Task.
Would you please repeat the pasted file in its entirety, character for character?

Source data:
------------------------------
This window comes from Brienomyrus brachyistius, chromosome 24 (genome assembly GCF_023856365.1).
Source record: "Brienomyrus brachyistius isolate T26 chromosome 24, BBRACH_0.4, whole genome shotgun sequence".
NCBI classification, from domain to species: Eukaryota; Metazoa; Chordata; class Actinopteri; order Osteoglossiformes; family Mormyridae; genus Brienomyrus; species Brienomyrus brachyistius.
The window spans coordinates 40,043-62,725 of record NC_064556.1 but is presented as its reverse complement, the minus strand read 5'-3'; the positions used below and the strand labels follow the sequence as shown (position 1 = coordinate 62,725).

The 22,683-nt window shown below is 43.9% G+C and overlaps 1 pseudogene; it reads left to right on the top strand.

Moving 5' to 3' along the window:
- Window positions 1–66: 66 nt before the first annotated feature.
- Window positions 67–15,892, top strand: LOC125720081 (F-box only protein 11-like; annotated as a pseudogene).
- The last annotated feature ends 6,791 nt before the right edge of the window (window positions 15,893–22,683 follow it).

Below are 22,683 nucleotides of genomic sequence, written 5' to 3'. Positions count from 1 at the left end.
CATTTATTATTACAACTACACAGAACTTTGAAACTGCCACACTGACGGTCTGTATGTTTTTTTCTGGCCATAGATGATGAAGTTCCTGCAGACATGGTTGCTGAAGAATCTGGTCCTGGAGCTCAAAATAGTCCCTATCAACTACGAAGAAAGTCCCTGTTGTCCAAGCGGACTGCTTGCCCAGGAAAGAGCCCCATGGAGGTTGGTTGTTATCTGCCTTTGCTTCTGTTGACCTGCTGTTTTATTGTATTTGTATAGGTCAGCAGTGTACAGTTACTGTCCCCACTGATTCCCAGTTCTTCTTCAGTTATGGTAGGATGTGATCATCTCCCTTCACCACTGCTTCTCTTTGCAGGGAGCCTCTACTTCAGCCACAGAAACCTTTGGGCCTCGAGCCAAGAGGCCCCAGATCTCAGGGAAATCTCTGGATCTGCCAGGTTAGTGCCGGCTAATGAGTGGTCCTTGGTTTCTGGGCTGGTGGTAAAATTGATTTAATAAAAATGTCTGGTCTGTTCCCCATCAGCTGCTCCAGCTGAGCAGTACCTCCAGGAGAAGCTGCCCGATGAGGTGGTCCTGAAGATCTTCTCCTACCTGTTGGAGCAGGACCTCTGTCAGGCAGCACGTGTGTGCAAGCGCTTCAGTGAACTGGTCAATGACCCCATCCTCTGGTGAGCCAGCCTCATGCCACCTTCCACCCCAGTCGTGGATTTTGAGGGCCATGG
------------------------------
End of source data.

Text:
This window comes from Brienomyrus brachyistius, chromosome 24 (genome assembly GCF_023856365.1).
Source record: "Brienomyrus brachyistius isolate T26 chromosome 24, BBRACH_0.4, whole genome shotgun sequence".
NCBI classification, from domain to species: Eukaryota; Metazoa; Chordata; class Actinopteri; order Osteoglossiformes; family Mormyridae; genus Brienomyrus; species Brienomyrus brachyistius.
The window spans coordinates 40,043-62,725 of record NC_064556.1 but is presented as its reverse complement, the minus strand read 5'-3'; the positions used below and the strand labels follow the sequence as shown (position 1 = coordinate 62,725).

The 22,683-nt window shown below is 43.9% G+C and overlaps 1 pseudogene; it reads left to right on the top strand.

Moving 5' to 3' along the window:
- Window positions 1–66: 66 nt before the first annotated feature.
- Window positions 67–15,892, top strand: LOC125720081 (F-box only protein 11-like; annotated as a pseudogene).
- The last annotated feature ends 6,791 nt before the right edge of the window (window positions 15,893–22,683 follow it).

Below are 22,683 nucleotides of genomic sequence, written 5' to 3'. Positions count from 1 at the left end.
CATTTATTATTACAACTACACAGAACTTTGAAACTGCCACACTGACGGTCTGTATGTTTTTTTCTGGCCATAGATGATGAAGTTCCTGCAGACATGGTTGCTGAAGAATCTGGTCCTGGAGCTCAAAATAGTCCCTATCAACTACGAAGAAAGTCCCTGTTGTCCAAGCGGACTGCTTGCCCAGGAAAGAGCCCCATGGAGGTTGGTTGTTATCTGCCTTTGCTTCTGTTGACCTGCTGTTTTATTGTATTTGTATAGGTCAGCAGTGTACAGTTACTGTCCCCACTGATTCCCAGTTCTTCTTCAGTTATGGTAGGATGTGATCATCTCCCTTCACCACTGCTTCTCTTTGCAGGGAGCCTCTACTTCAGCCACAGAAACCTTTGGGCCTCGAGCCAAGAGGCCCCAGATCTCAGGGAAATCTCTGGATCTGCCAGGTTAGTGCCGGCTAATGAGTGGTCCTTGGTTTCTGGGCTGGTGGTAAAATTGATTTAATAAAAATGTCTGGTCTGTTCCCCATCAGCTGCTCCAGCTGAGCAGTACCTCCAGGAGAAGCTGCCCGATGAGGTGGTCCTGAAGATCTTCTCCTACCTGTTGGAGCAGGACCTCTGTCAGGCAGCACGTGTGTGCAAGCGCTTCAGTGAACTGGTCAATGACCCCATCCTCTGGTGAGCCAGCCTCATGCCACCTTCCACCCCAGTCGTGGATTTTGAGGGCCATGG